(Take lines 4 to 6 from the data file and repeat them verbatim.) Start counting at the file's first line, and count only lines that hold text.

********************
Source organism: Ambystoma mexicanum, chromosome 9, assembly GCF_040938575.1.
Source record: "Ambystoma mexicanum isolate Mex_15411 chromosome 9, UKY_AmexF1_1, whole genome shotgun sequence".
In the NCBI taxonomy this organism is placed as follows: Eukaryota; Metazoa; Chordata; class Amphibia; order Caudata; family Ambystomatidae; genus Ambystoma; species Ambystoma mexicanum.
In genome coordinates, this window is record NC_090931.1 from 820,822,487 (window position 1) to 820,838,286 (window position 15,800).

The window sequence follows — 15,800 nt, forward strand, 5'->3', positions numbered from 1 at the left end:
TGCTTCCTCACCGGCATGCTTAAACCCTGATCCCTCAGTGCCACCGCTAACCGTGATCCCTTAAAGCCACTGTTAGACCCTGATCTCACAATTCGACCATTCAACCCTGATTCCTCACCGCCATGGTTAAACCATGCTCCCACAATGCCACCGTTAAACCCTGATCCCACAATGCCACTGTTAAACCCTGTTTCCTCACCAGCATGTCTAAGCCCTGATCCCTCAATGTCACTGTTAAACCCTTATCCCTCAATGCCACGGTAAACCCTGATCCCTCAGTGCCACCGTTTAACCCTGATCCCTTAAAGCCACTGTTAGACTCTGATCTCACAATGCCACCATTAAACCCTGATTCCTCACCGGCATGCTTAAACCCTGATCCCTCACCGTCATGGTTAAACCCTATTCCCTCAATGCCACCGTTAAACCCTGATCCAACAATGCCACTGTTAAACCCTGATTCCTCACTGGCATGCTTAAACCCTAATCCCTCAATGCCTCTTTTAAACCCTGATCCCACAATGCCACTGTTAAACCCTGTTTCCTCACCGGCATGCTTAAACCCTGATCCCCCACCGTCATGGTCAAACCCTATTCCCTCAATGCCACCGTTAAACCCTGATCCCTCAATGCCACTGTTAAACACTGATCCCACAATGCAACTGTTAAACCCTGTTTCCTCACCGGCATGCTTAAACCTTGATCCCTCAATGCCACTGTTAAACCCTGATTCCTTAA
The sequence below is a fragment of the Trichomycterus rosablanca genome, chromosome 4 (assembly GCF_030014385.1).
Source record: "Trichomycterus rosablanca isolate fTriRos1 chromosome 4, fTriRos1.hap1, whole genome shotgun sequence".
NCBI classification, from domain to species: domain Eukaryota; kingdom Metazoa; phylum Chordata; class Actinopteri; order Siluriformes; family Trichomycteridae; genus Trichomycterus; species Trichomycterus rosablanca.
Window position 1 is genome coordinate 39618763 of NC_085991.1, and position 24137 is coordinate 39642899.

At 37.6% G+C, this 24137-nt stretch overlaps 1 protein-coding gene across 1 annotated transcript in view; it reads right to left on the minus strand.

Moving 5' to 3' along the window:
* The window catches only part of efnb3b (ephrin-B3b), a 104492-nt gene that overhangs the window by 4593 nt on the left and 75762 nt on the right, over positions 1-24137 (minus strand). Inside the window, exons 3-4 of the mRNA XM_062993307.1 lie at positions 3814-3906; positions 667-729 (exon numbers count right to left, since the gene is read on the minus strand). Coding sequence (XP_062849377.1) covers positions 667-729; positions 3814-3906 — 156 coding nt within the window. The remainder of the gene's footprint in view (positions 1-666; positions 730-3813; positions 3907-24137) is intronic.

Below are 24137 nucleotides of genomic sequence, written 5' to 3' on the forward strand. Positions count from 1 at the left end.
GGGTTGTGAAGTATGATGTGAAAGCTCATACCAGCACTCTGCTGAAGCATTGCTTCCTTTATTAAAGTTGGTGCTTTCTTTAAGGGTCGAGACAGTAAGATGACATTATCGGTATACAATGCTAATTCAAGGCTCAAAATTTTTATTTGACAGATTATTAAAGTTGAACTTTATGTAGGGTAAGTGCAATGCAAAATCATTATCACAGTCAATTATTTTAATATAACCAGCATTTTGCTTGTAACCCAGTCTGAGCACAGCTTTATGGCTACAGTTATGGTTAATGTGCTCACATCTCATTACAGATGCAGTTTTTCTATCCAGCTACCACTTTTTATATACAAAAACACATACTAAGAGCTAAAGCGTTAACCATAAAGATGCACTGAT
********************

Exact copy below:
In genome coordinates, this window is record NC_090931.1 from 820,822,487 (window position 1) to 820,838,286 (window position 15,800).

The window sequence follows — 15,800 nt, forward strand, 5'->3', positions numbered from 1 at the left end:
TGCTTCCTCACCGGCATGCTTAAACCCTGATCCCTCAGTGCCACCGCTAACCGTGATCCCTTAAAGCCACTGTTAGACCCTGATCTCACAATTCGACCATTCAACCCTGATTCCTCACCGCCATGGTTAAACCATGCTCCCACAATGCCACCGTTAAACCCTGATCCCACAATGCCACTGTTAAACCCTGTTTCCTCACCAGCATGTCTAAGCCCTGATCCCTCAATGTCACTGTTAAACCCTTATCCCTCAATGCCACGGTAAACCCTGATCCCTCAGTGCCACCGTTTAACCCTGATCCCTTAAAGCCACTGTTAGACTCTGATCTCACAATGCCACCATTAAACCCTGATTCCTCACCGGCATGCTTAAACCCTGATCCCTCACCGTCATGGTTAAACCCTATTCCCTCAATGCCACCGTTAAACCCTGATCCAACAATGCCACTGTTAAACCCTGATTCCTCACTGGCATGCTTAAACCCTAATCCCTCAATGCCTCTTTTAAACCCTGATCCCACAATGCCACTGTTAAACCCTGTTTCCTCACCGGCATGCTTAAACCCTGATCCCCCACCGTCATGGTCAAACCCTATTCCCTCAATGCCACCGTTAAACCCTGATCCCTCAATGCCACTGTTAAACACTGATCCCACAATGCAACTGTTAAACCCTGTTTCCTCACCGGCATGCTTAAACCTTGATCCCTCAATGCCACTGTTAAACCCTGATTCCTTAA